Rt Hon HELEN CLARK (Prime Minister):
NZ Herald June 21 2004 “Should people who want to have legal recognition of a marriage be able to get it? The Government says yes, but you can’t marry. Marriage is only for heterosexuals. The Government is not — underline — not, changing the Marriage Act. That will remain as an option only for heterosexual couples.”
TIM BARNETT (Labour – now Secretary General of Labour):
1st Reading “The Civil Union Bill is an acceptable alternative; marriage can remain untouched.”
Hon CHRIS CARTER (Labour):
1st Reading “I accept that marriage has a traditional and religious heritage, which is why our churches are so protective of it ….Having said that, I utterly reject the idea that the State cannot create an alternative way of recognising couples—be they straight or gay—…”
METIRIA TUREI (Green):
1st Reading “Marriage as understood in our society, and as formalised in law, is a specific culturally and historically bound institution. …This bill does not affect the Marriage Act. It does not change in any way the structure, the validity, of the institution of marriage.”
Hon MARGARET WILSON (Labour):
1st Reading “The Marriage Act applies only to heterosexual couples. The opponents of the Civil Union Bill feel strongly that that should remain so. The Government respects that view, which is why there is no proposal to change that Act.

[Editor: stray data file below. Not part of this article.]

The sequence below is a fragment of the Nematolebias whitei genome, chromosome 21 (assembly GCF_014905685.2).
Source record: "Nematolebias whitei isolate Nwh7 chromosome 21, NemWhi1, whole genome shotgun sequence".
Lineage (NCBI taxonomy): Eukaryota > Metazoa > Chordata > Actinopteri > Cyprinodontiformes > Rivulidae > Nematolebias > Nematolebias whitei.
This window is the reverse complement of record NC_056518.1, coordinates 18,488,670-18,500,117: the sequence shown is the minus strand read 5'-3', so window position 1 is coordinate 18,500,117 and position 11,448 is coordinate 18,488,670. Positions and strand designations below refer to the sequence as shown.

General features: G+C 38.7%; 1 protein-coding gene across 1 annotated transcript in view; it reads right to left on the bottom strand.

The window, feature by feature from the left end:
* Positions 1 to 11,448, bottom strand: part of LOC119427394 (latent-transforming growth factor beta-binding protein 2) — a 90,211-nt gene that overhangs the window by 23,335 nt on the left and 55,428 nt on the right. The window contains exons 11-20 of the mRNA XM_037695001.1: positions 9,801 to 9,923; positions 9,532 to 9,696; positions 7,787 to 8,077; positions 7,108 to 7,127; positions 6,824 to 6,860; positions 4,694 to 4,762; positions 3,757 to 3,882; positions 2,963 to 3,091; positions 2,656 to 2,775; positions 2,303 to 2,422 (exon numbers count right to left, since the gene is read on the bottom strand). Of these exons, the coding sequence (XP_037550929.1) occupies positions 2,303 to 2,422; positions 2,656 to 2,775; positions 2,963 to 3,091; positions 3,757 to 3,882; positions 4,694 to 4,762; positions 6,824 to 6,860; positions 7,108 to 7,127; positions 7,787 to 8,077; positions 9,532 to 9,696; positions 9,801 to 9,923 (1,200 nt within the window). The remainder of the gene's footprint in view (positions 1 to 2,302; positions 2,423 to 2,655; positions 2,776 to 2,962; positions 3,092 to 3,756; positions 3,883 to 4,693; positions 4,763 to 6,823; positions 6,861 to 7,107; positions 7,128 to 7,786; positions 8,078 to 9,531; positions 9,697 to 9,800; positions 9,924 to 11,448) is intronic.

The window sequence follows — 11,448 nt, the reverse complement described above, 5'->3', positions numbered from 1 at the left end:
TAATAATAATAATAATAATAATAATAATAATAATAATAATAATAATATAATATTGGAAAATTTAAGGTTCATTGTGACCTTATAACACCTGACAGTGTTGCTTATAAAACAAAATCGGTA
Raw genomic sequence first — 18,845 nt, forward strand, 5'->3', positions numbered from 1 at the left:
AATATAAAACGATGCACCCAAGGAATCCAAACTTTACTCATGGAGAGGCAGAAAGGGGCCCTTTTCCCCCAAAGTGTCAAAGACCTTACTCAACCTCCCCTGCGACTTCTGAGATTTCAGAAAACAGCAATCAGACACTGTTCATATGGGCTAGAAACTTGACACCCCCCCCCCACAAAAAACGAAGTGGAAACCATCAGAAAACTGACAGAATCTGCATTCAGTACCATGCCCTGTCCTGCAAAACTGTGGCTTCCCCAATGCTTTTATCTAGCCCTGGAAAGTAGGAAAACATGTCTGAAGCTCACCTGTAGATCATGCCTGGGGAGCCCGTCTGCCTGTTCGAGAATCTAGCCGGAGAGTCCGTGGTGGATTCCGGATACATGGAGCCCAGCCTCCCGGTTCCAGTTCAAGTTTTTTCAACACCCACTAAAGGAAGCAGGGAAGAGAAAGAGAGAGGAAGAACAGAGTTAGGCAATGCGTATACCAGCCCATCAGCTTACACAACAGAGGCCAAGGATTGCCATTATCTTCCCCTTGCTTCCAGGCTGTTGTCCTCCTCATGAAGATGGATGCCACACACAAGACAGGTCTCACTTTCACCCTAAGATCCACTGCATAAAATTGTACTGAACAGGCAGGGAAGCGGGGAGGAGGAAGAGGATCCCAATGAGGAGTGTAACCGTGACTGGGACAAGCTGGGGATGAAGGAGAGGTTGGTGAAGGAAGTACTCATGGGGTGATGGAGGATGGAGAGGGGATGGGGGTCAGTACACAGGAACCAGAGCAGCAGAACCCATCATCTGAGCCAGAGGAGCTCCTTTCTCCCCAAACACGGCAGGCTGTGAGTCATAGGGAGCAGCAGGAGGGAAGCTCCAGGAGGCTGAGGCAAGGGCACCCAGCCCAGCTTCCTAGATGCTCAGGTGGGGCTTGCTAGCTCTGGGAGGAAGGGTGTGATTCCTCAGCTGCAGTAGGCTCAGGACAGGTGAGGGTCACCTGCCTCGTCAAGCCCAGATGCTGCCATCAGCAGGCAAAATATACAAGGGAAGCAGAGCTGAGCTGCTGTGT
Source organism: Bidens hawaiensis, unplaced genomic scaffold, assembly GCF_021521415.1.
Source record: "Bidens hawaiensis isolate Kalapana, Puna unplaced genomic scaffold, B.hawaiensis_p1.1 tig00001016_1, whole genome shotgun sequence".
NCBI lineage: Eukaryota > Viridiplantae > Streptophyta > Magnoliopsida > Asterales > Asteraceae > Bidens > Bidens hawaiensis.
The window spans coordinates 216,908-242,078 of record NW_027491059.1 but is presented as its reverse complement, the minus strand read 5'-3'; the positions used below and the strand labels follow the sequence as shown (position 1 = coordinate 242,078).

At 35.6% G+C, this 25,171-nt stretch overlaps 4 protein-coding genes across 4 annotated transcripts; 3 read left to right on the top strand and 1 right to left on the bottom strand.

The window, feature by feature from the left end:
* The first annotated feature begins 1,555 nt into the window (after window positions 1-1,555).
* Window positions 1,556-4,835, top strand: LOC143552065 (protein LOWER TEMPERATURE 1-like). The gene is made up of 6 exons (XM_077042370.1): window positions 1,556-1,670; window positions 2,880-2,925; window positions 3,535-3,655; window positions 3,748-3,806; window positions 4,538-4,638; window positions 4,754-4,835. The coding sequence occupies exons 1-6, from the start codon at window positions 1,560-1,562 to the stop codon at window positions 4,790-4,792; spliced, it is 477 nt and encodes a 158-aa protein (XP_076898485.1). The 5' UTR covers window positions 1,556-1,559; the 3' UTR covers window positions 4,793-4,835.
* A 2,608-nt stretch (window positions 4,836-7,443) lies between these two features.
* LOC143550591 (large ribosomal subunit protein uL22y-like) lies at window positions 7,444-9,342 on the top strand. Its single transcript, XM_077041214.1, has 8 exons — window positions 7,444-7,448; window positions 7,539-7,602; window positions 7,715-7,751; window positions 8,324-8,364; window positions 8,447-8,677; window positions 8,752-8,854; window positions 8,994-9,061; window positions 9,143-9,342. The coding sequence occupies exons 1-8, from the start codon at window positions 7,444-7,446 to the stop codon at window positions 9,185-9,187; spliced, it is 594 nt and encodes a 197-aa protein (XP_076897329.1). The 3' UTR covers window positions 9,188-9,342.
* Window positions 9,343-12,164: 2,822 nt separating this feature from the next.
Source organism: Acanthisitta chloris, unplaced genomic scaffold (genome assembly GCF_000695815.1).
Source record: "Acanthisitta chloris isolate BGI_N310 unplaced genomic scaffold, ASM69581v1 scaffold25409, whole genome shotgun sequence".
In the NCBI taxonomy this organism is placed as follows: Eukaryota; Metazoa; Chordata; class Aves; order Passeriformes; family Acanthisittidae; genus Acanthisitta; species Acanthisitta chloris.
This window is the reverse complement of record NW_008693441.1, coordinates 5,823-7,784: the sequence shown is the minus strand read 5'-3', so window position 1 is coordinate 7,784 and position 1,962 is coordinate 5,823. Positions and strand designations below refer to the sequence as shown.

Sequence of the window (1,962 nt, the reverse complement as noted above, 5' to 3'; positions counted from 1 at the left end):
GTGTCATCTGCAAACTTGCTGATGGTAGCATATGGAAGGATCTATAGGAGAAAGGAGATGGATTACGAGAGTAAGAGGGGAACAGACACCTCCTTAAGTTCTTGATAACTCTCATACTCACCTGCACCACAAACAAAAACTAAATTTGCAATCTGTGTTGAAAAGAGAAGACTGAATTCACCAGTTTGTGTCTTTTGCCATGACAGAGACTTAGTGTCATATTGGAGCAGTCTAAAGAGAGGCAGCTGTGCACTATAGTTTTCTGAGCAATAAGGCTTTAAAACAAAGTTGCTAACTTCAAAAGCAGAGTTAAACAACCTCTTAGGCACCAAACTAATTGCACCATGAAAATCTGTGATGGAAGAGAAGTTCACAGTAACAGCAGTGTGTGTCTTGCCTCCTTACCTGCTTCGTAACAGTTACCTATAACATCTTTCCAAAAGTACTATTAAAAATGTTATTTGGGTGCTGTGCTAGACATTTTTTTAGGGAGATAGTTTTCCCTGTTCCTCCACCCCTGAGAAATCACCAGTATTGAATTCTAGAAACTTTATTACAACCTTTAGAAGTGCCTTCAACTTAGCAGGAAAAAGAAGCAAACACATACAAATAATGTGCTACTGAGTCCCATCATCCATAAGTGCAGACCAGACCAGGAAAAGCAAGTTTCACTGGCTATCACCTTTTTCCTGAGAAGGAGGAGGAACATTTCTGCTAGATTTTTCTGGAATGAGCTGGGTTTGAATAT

Hon DAVID BENSON-POPE (Labour, Associate Minister of Justice):
1st Reading “Through the Civil Union Bill, the Government …is also confirming that in New Zealand marriage remains solely available to a man and a woman. Marriage will continue to be covered by a separate Act and recognised as a separate institution. …The social, religious, and traditional values associated with marriage will remain”
3rd Reading “Marriage remains something available solely to a man and a woman. Civil unions offer an alternative to those unable to marry, or who do not wish to marry.”
Hon JOHN KEY (National)
2006 “Marriage is an institution of the church, I don’t think it is necessary to have that label put on every relationship.”
2008 “I don’t think there’s a real need to change the current legislation or to adopt new legislation.”
GERRY BROWNLEE (National)
1st Reading Civil Unions Bill “Marriage exists essentially for the protection of children, and, as I said at the start, this country is increasingly putting unacceptable pressures on children. Any measure that cheapens the environment that is best for children to grow up in shows very, very poor leadership. I will not be voting for this bill.”
Hon Dr NICK SMITH (National):
3rd Reading Civil Unions Bill “There is a simple, historical quid pro quo: that this Parliament provide, in the law of the land, special recognition of marriage, because marriage between a man and a woman is the beginning of the next generation of a family and of the future of our country.”
CHRISTOPHER FINLAYSON (National):
Marriage (Gender Clarification) Amendment Bill 2005 “I believe that marriage is a union between a man and a woman, and I could not support any attempt to amend the Marriage Act to accommodate marriages between persons of the same sex. … (W)e have all received correspondence in recent days from people who genuinely believe that same-sex marriage is just around the corner. … Same-sex marriage is not around the corner.”